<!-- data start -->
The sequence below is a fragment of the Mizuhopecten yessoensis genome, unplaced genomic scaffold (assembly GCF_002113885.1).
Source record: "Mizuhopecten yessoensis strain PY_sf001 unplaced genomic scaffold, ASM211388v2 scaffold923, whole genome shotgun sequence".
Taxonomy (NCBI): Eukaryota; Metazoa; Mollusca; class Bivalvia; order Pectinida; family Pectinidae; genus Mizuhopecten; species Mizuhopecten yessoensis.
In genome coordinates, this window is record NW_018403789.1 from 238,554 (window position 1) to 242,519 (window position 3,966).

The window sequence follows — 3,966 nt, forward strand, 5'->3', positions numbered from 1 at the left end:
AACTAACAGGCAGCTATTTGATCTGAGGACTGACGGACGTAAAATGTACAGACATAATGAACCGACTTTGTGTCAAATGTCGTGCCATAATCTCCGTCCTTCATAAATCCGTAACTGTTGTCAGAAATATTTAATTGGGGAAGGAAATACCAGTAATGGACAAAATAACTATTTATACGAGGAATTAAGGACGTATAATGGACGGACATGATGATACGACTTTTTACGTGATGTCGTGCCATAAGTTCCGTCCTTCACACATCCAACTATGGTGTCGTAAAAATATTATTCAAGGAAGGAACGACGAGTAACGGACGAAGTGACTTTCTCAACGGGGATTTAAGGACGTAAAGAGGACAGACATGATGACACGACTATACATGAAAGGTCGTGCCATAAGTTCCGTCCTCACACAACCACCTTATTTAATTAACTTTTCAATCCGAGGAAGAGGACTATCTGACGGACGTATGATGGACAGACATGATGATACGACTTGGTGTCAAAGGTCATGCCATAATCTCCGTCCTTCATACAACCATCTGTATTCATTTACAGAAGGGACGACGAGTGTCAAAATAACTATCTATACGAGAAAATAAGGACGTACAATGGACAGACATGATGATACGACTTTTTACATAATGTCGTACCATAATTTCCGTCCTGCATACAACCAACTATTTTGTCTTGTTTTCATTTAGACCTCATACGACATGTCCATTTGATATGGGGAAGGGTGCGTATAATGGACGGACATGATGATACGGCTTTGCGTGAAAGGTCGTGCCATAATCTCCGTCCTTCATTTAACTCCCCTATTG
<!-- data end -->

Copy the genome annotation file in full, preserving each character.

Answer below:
The sequence below is a fragment of the Mizuhopecten yessoensis genome, unplaced genomic scaffold (assembly GCF_002113885.1).
Source record: "Mizuhopecten yessoensis strain PY_sf001 unplaced genomic scaffold, ASM211388v2 scaffold923, whole genome shotgun sequence".
Taxonomy (NCBI): Eukaryota; Metazoa; Mollusca; class Bivalvia; order Pectinida; family Pectinidae; genus Mizuhopecten; species Mizuhopecten yessoensis.
In genome coordinates, this window is record NW_018403789.1 from 238,554 (window position 1) to 242,519 (window position 3,966).

The window sequence follows — 3,966 nt, forward strand, 5'->3', positions numbered from 1 at the left end:
AACTAACAGGCAGCTATTTGATCTGAGGACTGACGGACGTAAAATGTACAGACATAATGAACCGACTTTGTGTCAAATGTCGTGCCATAATCTCCGTCCTTCATAAATCCGTAACTGTTGTCAGAAATATTTAATTGGGGAAGGAAATACCAGTAATGGACAAAATAACTATTTATACGAGGAATTAAGGACGTATAATGGACGGACATGATGATACGACTTTTTACGTGATGTCGTGCCATAAGTTCCGTCCTTCACACATCCAACTATGGTGTCGTAAAAATATTATTCAAGGAAGGAACGACGAGTAACGGACGAAGTGACTTTCTCAACGGGGATTTAAGGACGTAAAGAGGACAGACATGATGACACGACTATACATGAAAGGTCGTGCCATAAGTTCCGTCCTCACACAACCACCTTATTTAATTAACTTTTCAATCCGAGGAAGAGGACTATCTGACGGACGTATGATGGACAGACATGATGATACGACTTGGTGTCAAAGGTCATGCCATAATCTCCGTCCTTCATACAACCATCTGTATTCATTTACAGAAGGGACGACGAGTGTCAAAATAACTATCTATACGAGAAAATAAGGACGTACAATGGACAGACATGATGATACGACTTTTTACATAATGTCGTACCATAATTTCCGTCCTGCATACAACCAACTATTTTGTCTTGTTTTCATTTAGACCTCATACGACATGTCCATTTGATATGGGGAAGGGTGCGTATAATGGACGGACATGATGATACGGCTTTGCGTGAAAGGTCGTGCCATAATCTCCGTCCTTCATTTAACTCCCCTATTG